What further puzzled the students is the narrator’s truncated name: Kathy H. The initial instead of the surname remains a secret to the end (so as with the time references) there is a mixture of specificity and vagueness. Looking up “Kathy H.” online would be as difficult as figuring out a year on the basis of “now” and “for over eleven years.” Some students were reminded of the way cat and dog litters are named, namely, where dogs or cats of the same litter have names with the same initial letter. This is an interesting point of view, as Kathy and other characters in the book are clones and are regarded as “Shadowy objects in test tubes” (256), without families or any other close family members. From the beginning of the novel, when Kathy introduces herself, we sense that there is something special and different about her and the Hailsham students. As we read on, the truth about their purpose in life – donating vital organs for “normal people” (69) – is revealed.
While reading closely, students noticed how the pronoun “you” in the last quotation pulls the reader into the story (“I don’t know how it was where you were, but at Hailsham the guardians were really strict about smoking” (67)). It is expected that the reader might have the same experience. Here the questioning of the experience in conjunction with the reader arises. Some students believed Kathy is writing down the story for other donors to read, since she is telling the story at the stage in her life when she is clearly aware of them being organ donors for “normal people” (69). At the same time, everyone can relate to the quotation about not being allowed to smoke in school, as we all were students at some point in our lives. It can also be that Kathy does not differentiate between people and she simply tells the story to anyone interested. Students, in the end, agreed that it does not really matter who the story is meant for. This is beside the point, they argued. Addressing the reader is a literary device that kidnaps the reader into the world of Hailsham students, makes them part of the story and does not let them go without engaging with the morals of the story.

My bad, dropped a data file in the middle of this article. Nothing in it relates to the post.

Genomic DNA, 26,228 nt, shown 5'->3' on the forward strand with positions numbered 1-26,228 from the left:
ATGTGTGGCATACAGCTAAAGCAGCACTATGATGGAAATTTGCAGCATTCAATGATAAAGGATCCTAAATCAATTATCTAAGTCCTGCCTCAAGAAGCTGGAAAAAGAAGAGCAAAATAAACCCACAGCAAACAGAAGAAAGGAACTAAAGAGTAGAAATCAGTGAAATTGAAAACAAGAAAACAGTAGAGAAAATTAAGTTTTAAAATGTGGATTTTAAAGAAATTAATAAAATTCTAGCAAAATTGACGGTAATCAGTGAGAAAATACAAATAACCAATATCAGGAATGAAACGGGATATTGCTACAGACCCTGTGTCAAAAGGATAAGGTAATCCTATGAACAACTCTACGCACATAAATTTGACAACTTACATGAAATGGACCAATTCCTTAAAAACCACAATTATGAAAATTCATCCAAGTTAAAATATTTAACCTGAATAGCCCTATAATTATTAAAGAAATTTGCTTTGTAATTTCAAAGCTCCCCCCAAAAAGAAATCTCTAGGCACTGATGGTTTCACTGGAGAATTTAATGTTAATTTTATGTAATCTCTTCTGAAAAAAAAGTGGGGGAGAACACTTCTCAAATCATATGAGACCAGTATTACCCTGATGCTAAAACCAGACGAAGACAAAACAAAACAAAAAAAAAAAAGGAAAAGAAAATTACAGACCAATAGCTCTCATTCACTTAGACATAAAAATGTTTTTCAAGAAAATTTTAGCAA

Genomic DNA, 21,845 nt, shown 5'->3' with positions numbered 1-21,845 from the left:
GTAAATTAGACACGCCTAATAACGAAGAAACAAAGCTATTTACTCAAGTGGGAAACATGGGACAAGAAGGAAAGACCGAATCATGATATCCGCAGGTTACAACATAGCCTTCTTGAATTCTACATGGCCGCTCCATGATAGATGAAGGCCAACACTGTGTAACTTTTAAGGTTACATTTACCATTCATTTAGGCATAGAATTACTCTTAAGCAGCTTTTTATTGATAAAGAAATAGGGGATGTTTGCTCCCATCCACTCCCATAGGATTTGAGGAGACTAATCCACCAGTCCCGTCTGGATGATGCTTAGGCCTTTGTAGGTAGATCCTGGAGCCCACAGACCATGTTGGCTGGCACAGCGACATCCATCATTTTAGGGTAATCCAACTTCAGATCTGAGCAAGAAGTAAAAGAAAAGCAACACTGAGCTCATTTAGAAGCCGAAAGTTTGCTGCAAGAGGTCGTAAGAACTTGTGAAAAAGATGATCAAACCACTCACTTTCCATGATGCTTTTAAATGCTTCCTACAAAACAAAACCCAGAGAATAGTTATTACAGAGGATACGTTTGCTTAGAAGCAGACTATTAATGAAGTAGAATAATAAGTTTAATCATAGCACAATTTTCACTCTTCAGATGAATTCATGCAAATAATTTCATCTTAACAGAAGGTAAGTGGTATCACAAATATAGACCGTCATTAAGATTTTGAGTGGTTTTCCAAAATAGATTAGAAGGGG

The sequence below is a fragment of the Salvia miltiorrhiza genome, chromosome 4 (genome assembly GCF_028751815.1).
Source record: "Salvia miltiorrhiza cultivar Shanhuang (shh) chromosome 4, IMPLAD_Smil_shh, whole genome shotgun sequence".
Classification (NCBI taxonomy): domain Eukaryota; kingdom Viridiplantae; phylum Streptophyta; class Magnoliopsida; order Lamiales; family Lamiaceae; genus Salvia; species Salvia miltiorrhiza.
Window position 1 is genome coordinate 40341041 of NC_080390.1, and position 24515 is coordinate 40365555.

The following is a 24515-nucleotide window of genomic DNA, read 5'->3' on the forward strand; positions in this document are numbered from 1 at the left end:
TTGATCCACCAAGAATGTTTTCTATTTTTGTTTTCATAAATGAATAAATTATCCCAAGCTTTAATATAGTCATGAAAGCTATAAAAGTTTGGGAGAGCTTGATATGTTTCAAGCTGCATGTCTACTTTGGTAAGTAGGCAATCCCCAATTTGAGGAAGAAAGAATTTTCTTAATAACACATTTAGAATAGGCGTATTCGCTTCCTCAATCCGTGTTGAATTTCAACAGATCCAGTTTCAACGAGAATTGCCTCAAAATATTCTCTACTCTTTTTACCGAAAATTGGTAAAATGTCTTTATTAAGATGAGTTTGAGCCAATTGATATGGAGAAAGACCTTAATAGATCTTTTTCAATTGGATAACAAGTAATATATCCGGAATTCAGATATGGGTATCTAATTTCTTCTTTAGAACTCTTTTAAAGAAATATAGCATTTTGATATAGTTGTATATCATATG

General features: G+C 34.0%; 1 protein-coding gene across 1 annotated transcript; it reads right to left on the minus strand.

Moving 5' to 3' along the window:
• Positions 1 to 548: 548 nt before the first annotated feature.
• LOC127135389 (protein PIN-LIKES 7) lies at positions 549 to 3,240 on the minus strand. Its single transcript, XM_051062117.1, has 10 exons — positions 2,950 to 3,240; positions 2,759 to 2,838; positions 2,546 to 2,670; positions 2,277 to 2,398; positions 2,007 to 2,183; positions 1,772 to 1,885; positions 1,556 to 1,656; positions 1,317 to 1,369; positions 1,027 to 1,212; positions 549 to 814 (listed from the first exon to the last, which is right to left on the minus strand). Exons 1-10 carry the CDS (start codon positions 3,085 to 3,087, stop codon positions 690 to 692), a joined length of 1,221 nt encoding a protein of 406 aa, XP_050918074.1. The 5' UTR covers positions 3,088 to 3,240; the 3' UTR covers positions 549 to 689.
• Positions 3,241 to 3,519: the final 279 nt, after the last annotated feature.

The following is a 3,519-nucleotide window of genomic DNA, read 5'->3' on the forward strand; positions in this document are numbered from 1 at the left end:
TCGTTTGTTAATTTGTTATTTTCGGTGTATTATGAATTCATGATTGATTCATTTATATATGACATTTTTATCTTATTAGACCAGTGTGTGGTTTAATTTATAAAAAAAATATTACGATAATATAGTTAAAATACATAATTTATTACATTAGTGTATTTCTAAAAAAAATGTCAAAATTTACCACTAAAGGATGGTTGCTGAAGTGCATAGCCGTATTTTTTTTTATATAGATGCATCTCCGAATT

To discuss the planned topics, I needed 15 lessons of 45 minutes each. Throughout the lessons students were active and engaged. My experience proved, at least to me, that dealing with a novel via quotations is very useful as the students have to think and express their thoughts. According to Annette Federico “literary works demand the exercise of cognition and emotion, intellect and intuition” (7). Again, I was reminded that reading literary works is truly beneficial. Close reading generates fruitful debates in the classroom because each student inevitably interprets the words on the page. Students learn how to listen carefully to fellow students and how to reach a consensus in interpretation, which all together leads them to better understanding the novel read. Dealing with the text through quotations makes students reread the novel through different eyes. The story imprints itself on the students and the possible gaps they have in understanding the novel, which might have been created by sloppy and superficial reading at home, are filled. The students get the most important parts of the novel served on a quotation-platter, which is useful for home revision but not superficial in way a summary-platter might be. Close reading can hopefully bring more pleasure in reading and make students better and more observant readers. Only in that manner are they well equipped to write a quality literary essay.
Brummett, B., (2010), Techniques of Close Reading, Sage.
Federico, A., (2016), Engagements in Close Reading, Routledge.
Greenham, D., (2018), Close Reading: The Basics, Taylor and Francis, Kindle Edition.
Ishiguro, K., (2005), Never Let Me Go, Faber.